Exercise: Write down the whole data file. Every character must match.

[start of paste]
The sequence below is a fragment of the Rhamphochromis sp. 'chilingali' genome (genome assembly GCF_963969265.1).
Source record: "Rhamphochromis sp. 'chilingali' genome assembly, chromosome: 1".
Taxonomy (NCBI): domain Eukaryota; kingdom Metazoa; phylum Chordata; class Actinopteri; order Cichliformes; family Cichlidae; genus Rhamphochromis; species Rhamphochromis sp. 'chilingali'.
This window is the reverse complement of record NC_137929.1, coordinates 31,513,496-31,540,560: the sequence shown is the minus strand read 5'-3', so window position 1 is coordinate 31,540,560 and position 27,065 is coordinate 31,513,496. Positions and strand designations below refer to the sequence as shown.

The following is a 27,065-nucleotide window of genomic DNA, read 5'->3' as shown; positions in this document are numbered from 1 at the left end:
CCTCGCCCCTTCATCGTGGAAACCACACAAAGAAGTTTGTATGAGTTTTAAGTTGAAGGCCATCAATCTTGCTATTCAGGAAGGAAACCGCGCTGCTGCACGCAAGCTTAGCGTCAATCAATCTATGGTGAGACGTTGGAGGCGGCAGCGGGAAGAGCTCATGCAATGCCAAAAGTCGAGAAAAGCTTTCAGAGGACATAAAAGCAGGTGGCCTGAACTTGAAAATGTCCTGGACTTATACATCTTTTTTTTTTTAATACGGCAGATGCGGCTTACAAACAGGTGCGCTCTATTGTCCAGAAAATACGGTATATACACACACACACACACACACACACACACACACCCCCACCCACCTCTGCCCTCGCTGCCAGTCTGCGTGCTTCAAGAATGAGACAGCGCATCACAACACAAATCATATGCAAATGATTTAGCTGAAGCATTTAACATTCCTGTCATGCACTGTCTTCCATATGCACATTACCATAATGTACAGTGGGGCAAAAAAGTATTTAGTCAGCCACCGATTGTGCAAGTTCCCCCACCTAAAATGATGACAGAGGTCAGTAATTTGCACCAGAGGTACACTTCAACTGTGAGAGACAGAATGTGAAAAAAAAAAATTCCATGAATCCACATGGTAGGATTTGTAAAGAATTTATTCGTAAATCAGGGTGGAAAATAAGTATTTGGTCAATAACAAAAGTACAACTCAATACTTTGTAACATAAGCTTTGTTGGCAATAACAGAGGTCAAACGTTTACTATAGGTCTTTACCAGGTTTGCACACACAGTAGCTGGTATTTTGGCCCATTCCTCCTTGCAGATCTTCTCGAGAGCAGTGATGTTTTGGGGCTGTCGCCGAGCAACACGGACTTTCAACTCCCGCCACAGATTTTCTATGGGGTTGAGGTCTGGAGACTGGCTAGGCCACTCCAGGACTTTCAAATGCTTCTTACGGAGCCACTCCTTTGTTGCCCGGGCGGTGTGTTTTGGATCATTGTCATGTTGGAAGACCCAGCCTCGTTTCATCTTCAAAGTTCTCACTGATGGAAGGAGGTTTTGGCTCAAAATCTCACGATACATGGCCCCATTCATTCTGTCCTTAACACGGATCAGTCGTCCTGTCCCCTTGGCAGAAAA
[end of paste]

The sequence below is a fragment of the Rhamphochromis sp. 'chilingali' genome (genome assembly GCF_963969265.1).
Source record: "Rhamphochromis sp. 'chilingali' genome assembly, chromosome: 1".
Taxonomy (NCBI): domain Eukaryota; kingdom Metazoa; phylum Chordata; class Actinopteri; order Cichliformes; family Cichlidae; genus Rhamphochromis; species Rhamphochromis sp. 'chilingali'.
This window is the reverse complement of record NC_137929.1, coordinates 31,513,496-31,540,560: the sequence shown is the minus strand read 5'-3', so window position 1 is coordinate 31,540,560 and position 27,065 is coordinate 31,513,496. Positions and strand designations below refer to the sequence as shown.

The following is a 27,065-nucleotide window of genomic DNA, read 5'->3' as shown; positions in this document are numbered from 1 at the left end:
CCTCGCCCCTTCATCGTGGAAACCACACAAAGAAGTTTGTATGAGTTTTAAGTTGAAGGCCATCAATCTTGCTATTCAGGAAGGAAACCGCGCTGCTGCACGCAAGCTTAGCGTCAATCAATCTATGGTGAGACGTTGGAGGCGGCAGCGGGAAGAGCTCATGCAATGCCAAAAGTCGAGAAAAGCTTTCAGAGGACATAAAAGCAGGTGGCCTGAACTTGAAAATGTCCTGGACTTATACATCTTTTTTTTTTTAATACGGCAGATGCGGCTTACAAACAGGTGCGCTCTATTGTCCAGAAAATACGGTATATACACACACACACACACACACACACACACACACCCCCACCCACCTCTGCCCTCGCTGCCAGTCTGCGTGCTTCAAGAATGAGACAGCGCATCACAACACAAATCATATGCAAATGATTTAGCTGAAGCATTTAACATTCCTGTCATGCACTGTCTTCCATATGCACATTACCATAATGTACAGTGGGGCAAAAAAGTATTTAGTCAGCCACCGATTGTGCAAGTTCCCCCACCTAAAATGATGACAGAGGTCAGTAATTTGCACCAGAGGTACACTTCAACTGTGAGAGACAGAATGTGAAAAAAAAAAATTCCATGAATCCACATGGTAGGATTTGTAAAGAATTTATTCGTAAATCAGGGTGGAAAATAAGTATTTGGTCAATAACAAAAGTACAACTCAATACTTTGTAACATAAGCTTTGTTGGCAATAACAGAGGTCAAACGTTTACTATAGGTCTTTACCAGGTTTGCACACACAGTAGCTGGTATTTTGGCCCATTCCTCCTTGCAGATCTTCTCGAGAGCAGTGATGTTTTGGGGCTGTCGCCGAGCAACACGGACTTTCAACTCCCGCCACAGATTTTCTATGGGGTTGAGGTCTGGAGACTGGCTAGGCCACTCCAGGACTTTCAAATGCTTCTTACGGAGCCACTCCTTTGTTGCCCGGGCGGTGTGTTTTGGATCATTGTCATGTTGGAAGACCCAGCCTCGTTTCATCTTCAAAGTTCTCACTGATGGAAGGAGGTTTTGGCTCAAAATCTCACGATACATGGCCCCATTCATTCTGTCCTTAACACGGATCAGTCGTCCTGTCCCCTTGGCAGAAAA